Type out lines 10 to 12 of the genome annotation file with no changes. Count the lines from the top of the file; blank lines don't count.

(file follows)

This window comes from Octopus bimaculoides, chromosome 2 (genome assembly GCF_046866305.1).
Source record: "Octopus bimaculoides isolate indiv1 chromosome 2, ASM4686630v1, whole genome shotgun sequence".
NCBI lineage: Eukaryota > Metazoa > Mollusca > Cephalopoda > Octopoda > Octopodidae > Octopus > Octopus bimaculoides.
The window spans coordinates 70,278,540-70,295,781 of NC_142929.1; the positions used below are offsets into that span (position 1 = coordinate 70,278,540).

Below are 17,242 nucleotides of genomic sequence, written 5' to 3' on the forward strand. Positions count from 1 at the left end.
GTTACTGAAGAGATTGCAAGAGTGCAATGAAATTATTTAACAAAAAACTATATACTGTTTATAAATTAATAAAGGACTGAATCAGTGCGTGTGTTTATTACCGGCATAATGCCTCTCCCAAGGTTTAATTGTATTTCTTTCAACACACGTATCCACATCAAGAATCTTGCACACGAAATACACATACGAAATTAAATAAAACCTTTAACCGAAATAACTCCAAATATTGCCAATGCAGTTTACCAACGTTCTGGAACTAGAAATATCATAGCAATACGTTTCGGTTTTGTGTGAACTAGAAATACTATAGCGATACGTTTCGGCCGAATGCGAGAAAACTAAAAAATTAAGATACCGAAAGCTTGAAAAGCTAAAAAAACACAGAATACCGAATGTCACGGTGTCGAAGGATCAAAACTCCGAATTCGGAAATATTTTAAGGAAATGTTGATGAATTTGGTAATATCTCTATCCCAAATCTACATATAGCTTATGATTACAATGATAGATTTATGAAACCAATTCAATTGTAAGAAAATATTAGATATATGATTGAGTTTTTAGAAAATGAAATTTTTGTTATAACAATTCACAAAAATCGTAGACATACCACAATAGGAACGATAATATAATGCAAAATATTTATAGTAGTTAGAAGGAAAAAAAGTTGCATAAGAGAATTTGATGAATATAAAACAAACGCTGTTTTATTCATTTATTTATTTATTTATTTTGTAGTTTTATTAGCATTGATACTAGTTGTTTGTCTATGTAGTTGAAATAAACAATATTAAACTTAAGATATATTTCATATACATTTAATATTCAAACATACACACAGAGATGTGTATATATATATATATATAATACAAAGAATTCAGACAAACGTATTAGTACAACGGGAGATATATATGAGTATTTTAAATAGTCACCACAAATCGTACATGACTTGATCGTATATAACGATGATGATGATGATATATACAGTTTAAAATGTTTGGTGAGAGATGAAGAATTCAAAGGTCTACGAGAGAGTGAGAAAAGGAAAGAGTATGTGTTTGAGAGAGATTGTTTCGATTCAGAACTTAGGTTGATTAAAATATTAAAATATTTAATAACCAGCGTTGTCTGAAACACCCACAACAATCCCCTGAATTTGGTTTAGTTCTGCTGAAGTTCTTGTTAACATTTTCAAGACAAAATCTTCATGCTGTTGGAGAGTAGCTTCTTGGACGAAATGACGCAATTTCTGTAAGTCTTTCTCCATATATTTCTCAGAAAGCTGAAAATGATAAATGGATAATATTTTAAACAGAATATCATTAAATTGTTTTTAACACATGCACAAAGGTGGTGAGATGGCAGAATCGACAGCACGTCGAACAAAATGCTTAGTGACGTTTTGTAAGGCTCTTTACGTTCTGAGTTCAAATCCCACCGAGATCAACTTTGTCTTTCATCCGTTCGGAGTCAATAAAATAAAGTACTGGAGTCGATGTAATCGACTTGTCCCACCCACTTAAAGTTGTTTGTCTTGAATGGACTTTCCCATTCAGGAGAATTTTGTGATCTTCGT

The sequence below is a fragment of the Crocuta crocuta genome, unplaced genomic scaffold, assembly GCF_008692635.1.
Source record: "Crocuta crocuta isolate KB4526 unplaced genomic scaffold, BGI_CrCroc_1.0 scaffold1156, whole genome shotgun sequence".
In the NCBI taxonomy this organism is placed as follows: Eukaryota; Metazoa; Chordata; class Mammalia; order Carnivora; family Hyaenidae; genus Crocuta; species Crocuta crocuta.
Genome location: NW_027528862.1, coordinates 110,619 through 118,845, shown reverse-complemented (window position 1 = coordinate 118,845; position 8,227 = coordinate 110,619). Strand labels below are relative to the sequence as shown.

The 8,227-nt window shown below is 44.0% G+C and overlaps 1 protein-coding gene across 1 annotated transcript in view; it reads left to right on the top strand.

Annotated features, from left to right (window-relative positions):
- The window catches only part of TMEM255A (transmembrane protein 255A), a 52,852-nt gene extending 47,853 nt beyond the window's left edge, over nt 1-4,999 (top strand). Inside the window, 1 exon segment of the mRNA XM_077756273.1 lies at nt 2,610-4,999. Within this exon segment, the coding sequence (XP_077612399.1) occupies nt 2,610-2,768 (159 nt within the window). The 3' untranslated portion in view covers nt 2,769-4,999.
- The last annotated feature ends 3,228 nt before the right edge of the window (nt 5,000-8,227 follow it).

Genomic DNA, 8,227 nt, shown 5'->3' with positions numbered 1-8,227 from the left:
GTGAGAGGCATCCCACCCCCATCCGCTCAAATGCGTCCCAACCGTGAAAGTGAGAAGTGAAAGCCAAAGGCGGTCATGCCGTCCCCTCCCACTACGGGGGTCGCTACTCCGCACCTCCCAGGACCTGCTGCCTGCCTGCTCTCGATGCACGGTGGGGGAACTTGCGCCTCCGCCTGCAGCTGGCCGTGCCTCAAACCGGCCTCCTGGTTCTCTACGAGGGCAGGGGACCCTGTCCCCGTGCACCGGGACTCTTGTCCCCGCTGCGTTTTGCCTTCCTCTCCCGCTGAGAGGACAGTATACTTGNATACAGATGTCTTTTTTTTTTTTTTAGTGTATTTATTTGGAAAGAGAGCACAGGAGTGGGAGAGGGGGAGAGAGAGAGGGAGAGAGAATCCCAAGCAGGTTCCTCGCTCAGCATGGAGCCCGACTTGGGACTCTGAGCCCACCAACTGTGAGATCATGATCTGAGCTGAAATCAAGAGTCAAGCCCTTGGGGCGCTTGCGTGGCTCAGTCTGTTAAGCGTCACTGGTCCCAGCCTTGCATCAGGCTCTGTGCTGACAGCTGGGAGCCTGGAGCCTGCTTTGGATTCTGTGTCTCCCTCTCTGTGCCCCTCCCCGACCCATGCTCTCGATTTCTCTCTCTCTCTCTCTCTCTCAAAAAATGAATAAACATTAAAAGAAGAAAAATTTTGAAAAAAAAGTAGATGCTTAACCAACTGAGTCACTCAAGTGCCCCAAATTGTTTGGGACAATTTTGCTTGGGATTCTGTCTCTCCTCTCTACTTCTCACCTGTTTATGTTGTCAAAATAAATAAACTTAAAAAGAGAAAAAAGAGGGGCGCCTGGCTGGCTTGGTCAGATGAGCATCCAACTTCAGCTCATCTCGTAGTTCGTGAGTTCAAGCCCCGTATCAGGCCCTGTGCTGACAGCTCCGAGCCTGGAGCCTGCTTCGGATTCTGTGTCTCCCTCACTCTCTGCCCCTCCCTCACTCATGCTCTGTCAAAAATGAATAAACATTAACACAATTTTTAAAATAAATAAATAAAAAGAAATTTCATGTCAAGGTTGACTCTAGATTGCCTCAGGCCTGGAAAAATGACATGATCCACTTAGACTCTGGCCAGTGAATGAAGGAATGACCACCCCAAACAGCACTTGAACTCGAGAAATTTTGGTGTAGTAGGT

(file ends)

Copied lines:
Genome location: NW_027528862.1, coordinates 110,619 through 118,845, shown reverse-complemented (window position 1 = coordinate 118,845; position 8,227 = coordinate 110,619). Strand labels below are relative to the sequence as shown.

The 8,227-nt window shown below is 44.0% G+C and overlaps 1 protein-coding gene across 1 annotated transcript in view; it reads left to right on the top strand.

Annotated features, from left to right (window-relative positions):